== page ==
https://www.health.state.mn.us/communities/ep/behavioral/stress_covid19.pdf

How to Help Your Child Manage Their Anxiety

By | Anxiety, Children | No Comments

For many, childhood is the most wondrous and exciting time in a person’s life. But even when a child is growing in a loving and stable family environment, they can feel fear and anxiety.

Think back on your childhood. Everything new was something to be not-so-sure of. It was easy to feel a bit anxious on the first day of school or meeting someone for the first time. A child often feels anxious at bedtime, having to go to the doctor or dentist, or on their first day of summer camp.

When children experience anxiety, they may run away, become very quiet, scream, shake, act silly, cling or have a tantrum to avoid the stressful situation. You may have tried to talk with your child and reason with them in these moments. But this generally doesn’t work.

Brain research suggests that it is extremely difficult for young children to think logically or control their behavior in these anxious moments. They are experiencing real fear and the fight/flight/freeze mode that accompanies it.

Here are 3 science-based ways parents can help their children manage their anxiety so they may regain a sense of safety.

1. Stimulate Their Vagus Nerve

The vagus nerve is located on both sides of the voice box. Studies have shown that stimulating it can interrupt the fight/flight/freeze mode and send a signal to your child’s brain that he or she is not under attack.

Some easy ways to help your child stimulate this nerve are:

  • Have them chew gum
  • Hum or sing
  • Gargle with regular warm water
  • Eat a piece of dark chocolate (this is also a parasympathetic regulator)

2. Help Them Slow Their Breathing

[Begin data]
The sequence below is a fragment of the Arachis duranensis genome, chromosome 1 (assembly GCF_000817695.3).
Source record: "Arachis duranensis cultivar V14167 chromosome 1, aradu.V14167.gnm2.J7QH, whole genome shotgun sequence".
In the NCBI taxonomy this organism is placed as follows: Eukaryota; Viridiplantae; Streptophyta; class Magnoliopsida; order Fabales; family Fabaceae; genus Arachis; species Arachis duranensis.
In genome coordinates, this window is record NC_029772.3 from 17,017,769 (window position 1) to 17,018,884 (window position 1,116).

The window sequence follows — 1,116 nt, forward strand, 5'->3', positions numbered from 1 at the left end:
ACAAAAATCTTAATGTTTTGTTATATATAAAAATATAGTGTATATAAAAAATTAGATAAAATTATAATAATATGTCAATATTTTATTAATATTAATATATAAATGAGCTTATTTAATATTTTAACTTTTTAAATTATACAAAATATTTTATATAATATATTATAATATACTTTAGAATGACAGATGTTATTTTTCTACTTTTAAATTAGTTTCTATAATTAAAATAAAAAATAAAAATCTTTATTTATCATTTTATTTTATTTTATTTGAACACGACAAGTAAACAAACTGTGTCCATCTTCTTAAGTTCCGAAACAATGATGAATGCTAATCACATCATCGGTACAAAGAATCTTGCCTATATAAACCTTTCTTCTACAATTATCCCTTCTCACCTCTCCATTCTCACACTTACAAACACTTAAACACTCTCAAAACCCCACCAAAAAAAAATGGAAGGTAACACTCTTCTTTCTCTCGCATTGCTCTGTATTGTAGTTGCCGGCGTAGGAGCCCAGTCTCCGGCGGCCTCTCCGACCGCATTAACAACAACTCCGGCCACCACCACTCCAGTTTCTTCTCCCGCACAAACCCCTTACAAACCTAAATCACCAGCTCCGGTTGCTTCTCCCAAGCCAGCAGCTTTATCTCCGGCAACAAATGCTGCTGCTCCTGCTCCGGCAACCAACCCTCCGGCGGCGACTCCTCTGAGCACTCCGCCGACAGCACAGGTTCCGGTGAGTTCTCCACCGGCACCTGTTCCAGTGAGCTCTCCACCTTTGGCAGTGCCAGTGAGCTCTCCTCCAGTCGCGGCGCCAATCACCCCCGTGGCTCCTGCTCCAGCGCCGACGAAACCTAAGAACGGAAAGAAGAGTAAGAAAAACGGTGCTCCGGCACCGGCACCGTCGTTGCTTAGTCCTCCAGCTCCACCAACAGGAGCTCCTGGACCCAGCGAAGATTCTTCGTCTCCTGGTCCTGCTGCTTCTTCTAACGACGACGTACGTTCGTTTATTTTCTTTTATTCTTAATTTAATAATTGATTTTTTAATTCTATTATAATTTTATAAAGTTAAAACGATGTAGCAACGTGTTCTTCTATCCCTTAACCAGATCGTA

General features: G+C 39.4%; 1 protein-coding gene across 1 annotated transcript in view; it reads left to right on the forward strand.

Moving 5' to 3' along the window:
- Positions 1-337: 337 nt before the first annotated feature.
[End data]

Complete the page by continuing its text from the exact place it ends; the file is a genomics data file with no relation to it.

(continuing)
Like adults, when children are anxious they tend to take rapid shallow breaths from the chest. Taking slower, deeper breaths from the abdomen sends a signal to their brain that they are safe and can relax.

Older children may be able to follow you as you show them slow breathing exercises. For younger children, there are some playful ways to get them to slow down and control their breathing. You can have them blow bubbles, blow into a pinwheel, imagine your fingers are birthday candles and have them slowly blow them out, teach them to whistle and simply see if they can hold their breath for three seconds as if they were swimming.

3. Be Silly

Research also suggests that humor can significantly reduce anxiety. Humor has a way of distracting, relaxing muscles and releasing endorphins that combat stress and anxiety.

Try silly knock-knock jokes or word games like “I went on a picnic.” A quick internet search will result in a ton of corny jokes that your youngster will most likely love, so print some out and have them on hand.

Anxiety is a part of life, but if you use these three techniques, you can help your child manage theirs.  If you think your child could benefit from speaking to someone, please feel free to be in touch. I’d be more than happy to discuss treatment options.